The following day was the requisite visit to see Tony Avent’s famous Plant Delights Nursery and Juniper Level Botanical Garden. This place is best summed up by a comment Dr. Jason Smith once made after his head was left spinning from a past visit – accurately likening it to the horticultural equivalent of Willy Wonka’s Chocolate Factory. Every time I visit Tony’s empire, at least once a year, there is so much expansion with the trial and display gardens that it is increasingly difficult to take in everything in one day. It was quite an honor to see one of my Taiwanese collections I shared with him a few years ago, Debregeasia orientalis, listed in the current issue of their extremely popular catalog. Plant records specialist Zac Hill showed me several of the other plants I had contributed to the collection and soon our attention turned to the many southeastern US Yucca species and hybrids in the trial garden areas, some quite impressive. It was interesting to learn the origin of some of the hybrids date back to Nazi Germany when there was a breeding program to produce superior forms for fiber! They were beautiful plants in themselves, and neat that they are preserved here. I secured cuttings of many of Tony’s beautiful Taiwanese evergreen oaks for Peckerwood’s collection, and among other things he shared with me a promising hardy Ficus species with huge heart-shaped leaves.
The next morning I was off to Charlotte, NC to a much-anticipated collection I had yet to visit. Bartlett Research Arboretum is a branch of the country-wide tree service company, Bartlett Tree Specialists. Their seemingly endless property is packed with rare woody plants, especially oaks, magnolias, conifers, and hollies. Research plots are scattered throughout the trial plantings and the rolling hills and lakes make for sweeping vistas of the assemblages. Garden director Greg Paige toured me around the grandiose property, which left me content that my first visit was in winter when a third of the holdings were leafless, as the remaining evergreen species were enough to keep my mind on sensory overload. I had heard of an exceptionally blue Keteleeria species that was high on my list to see. It did not disappoint, and was happy to be given access to all the cuttings I wanted to add to Peckerwood’s holdings of this underutilized genus. Nearby was another plant others had raved about – an exceptionally blue form of Taiwania cryptomerioides, a beautiful warm-climate conifer from, you guessed it, Taiwan. The shady Rhododendron garden gave the instant impression that we were suddenly jettisoned to the Pacific Northwest. The customary trip to the nursery area resulted in more treasures being added to the trailer for Peckerwood’s collections.
With the ability to focus on another plant completely gone, it was time to go see more at the nearby home of long-time plant collector friends Scott and Julie Antrim. Scott mainly collects conifer cultivars and species, and has quite a diverse and immaculately maintained landscape which clearly sticks out like a sore thumb among his neighbors. It was nice to see many plants I had shared with him doing exceptionally well under his care. Scott and Julie flew out to Peckerwood and back on the same day a few months ago and intended to bring with them donations of several Mexican pines that were not going to be hardy for them in the ground. They were too large to bring on the plane, so they had to leave them behind for me to finally pick up on this trip. When going through his greenhouse looking for more plants that would be more reliable in Peckerwood’s climate, he handed me a Cupressus cashmeriana that was exceptionally silvery white. Looking at the tag, the handwriting was familiar and realized it was one I had given him a few years ago from a seed collection by my late friend and conifer enthusiast John Silba off an exceptional tree at the Mirov Pinetum in San Diego. I had forgotten about this seed batch as I must have unexpectedly shared everything away before realizing I hadn’t kept any for myself. As continues to be the case, sharing plants is beneficial in so many ways, not the least being the reclamation of plants back you forgot you had in the first place!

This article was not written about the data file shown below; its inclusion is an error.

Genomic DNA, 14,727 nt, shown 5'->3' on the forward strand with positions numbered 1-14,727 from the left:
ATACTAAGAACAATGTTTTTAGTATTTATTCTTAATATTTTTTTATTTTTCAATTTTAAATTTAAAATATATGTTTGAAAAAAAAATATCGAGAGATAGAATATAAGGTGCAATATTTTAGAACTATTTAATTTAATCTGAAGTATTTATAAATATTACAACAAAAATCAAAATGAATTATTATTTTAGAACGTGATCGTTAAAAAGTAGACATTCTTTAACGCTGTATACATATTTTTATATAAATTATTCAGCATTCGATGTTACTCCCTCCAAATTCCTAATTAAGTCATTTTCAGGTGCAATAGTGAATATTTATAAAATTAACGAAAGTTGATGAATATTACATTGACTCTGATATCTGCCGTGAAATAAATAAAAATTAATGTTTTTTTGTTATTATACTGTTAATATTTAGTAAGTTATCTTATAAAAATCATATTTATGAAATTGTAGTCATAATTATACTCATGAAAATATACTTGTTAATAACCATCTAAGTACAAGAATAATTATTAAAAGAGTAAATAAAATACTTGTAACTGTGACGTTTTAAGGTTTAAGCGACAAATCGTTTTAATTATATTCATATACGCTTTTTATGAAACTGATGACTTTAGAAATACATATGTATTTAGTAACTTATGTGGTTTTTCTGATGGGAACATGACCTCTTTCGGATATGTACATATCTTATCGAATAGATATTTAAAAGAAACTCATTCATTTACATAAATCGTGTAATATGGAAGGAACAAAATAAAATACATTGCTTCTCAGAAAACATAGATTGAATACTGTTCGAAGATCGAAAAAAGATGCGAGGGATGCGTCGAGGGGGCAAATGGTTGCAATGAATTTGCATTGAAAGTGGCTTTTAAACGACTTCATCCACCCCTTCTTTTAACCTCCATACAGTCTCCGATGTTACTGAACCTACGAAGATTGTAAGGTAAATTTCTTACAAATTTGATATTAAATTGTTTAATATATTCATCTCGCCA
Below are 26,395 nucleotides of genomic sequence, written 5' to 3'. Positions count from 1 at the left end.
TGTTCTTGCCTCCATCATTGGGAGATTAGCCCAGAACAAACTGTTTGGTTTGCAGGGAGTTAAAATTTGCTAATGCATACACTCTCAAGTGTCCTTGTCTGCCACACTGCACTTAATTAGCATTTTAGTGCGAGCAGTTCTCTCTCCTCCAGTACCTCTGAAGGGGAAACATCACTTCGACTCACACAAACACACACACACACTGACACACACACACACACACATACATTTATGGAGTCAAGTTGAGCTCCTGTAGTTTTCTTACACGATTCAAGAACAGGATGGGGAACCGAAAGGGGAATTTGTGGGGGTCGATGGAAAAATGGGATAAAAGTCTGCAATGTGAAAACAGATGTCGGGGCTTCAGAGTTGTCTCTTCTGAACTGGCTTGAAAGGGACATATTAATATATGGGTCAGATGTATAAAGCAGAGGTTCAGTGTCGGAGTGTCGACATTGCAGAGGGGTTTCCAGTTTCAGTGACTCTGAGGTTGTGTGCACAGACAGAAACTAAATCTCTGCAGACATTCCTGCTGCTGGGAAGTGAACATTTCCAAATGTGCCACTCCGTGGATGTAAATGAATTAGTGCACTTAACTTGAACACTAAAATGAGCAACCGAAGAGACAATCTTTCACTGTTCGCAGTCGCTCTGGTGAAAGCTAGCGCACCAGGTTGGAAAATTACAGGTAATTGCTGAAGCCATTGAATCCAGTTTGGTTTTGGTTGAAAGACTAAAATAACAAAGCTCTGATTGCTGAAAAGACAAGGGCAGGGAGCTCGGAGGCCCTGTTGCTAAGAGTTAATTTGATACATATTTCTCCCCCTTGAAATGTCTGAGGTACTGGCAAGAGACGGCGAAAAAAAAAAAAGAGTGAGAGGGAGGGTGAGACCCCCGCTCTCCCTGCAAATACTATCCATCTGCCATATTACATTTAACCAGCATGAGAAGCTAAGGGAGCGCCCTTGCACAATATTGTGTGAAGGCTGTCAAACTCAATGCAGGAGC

At dusk Scott arranged to take me over to see the garden of Paul Pawlowski, who has a quite a collection of hardy cacti, agaves, and other desert plants displayed very effectively. With flashlights, we explored his xeric landscape, which included a number of Peckerwood plants Paul had ordered from Yucca Do Nursery. His greenhouse full of tender cacti and succulent specimens was beautifully arranged and well-tended.